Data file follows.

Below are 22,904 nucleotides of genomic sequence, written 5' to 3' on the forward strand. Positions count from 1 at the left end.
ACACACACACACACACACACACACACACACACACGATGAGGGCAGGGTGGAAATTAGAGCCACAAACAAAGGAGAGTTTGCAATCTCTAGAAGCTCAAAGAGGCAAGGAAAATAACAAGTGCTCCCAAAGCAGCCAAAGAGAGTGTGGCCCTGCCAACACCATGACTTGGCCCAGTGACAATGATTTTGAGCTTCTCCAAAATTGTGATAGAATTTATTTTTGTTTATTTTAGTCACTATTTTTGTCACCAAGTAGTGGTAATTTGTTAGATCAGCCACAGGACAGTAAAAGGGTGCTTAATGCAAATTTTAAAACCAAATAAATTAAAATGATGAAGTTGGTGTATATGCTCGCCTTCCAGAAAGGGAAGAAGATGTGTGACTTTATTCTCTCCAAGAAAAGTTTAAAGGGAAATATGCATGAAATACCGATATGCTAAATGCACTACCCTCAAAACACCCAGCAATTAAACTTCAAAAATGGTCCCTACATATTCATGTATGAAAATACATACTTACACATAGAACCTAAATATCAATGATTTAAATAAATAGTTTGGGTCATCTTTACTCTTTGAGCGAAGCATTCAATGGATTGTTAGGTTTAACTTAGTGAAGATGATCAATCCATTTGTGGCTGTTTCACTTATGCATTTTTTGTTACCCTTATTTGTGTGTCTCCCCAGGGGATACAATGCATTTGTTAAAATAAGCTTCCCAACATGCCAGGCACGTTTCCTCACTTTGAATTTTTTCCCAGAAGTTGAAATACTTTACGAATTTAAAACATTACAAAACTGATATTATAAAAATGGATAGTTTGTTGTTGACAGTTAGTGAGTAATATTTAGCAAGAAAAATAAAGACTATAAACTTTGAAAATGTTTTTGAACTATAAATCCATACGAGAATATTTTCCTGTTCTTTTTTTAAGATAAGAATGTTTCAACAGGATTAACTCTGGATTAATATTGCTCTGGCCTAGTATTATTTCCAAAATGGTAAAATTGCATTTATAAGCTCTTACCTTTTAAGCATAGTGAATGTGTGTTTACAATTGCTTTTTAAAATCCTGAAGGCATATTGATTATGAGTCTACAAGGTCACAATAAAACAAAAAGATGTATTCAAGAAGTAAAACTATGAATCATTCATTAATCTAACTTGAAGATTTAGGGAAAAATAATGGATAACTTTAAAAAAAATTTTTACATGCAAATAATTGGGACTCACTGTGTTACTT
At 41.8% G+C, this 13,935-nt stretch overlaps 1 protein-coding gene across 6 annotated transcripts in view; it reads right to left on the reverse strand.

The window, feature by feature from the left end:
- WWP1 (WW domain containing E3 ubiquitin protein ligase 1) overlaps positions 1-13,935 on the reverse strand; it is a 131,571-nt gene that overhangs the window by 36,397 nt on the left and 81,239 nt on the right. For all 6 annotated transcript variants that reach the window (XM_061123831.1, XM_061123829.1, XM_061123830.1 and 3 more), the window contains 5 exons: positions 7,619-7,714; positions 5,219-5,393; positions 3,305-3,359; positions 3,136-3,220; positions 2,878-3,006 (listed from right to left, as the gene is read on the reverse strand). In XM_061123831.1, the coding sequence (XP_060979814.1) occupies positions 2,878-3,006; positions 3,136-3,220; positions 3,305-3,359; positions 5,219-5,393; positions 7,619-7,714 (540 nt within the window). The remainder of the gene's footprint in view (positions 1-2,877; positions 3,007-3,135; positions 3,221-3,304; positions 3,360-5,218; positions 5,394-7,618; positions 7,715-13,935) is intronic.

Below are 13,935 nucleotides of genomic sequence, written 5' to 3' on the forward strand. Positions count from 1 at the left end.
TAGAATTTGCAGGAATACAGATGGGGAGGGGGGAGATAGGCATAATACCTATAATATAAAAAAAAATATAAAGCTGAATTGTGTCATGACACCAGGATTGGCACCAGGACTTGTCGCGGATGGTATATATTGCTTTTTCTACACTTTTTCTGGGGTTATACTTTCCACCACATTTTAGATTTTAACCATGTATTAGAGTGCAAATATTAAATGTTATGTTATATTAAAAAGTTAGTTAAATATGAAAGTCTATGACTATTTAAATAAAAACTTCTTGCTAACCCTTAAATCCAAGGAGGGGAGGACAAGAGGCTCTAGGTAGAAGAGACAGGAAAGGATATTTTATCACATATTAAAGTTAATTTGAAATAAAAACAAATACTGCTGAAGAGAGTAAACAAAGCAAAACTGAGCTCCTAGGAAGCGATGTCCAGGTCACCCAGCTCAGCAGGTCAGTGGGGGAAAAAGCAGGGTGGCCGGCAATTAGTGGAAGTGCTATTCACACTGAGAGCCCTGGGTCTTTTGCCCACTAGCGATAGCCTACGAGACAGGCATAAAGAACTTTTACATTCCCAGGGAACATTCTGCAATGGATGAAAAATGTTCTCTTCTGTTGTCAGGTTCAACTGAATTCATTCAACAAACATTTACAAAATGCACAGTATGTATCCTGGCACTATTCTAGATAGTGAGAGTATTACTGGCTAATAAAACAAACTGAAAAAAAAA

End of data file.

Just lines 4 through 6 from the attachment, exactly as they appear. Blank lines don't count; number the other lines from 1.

The window, feature by feature from the left end:
- WWP1 (WW domain containing E3 ubiquitin protein ligase 1) overlaps positions 1-13,935 on the reverse strand; it is a 131,571-nt gene that overhangs the window by 36,397 nt on the left and 81,239 nt on the right. For all 6 annotated transcript variants that reach the window (XM_061123831.1, XM_061123829.1, XM_061123830.1 and 3 more), the window contains 5 exons: positions 7,619-7,714; positions 5,219-5,393; positions 3,305-3,359; positions 3,136-3,220; positions 2,878-3,006 (listed from right to left, as the gene is read on the reverse strand). In XM_061123831.1, the coding sequence (XP_060979814.1) occupies positions 2,878-3,006; positions 3,136-3,220; positions 3,305-3,359; positions 5,219-5,393; positions 7,619-7,714 (540 nt within the window). The remainder of the gene's footprint in view (positions 1-2,877; positions 3,007-3,135; positions 3,221-3,304; positions 3,360-5,218; positions 5,394-7,618; positions 7,715-13,935) is intronic.

Below are 13,935 nucleotides of genomic sequence, written 5' to 3' on the forward strand. Positions count from 1 at the left end.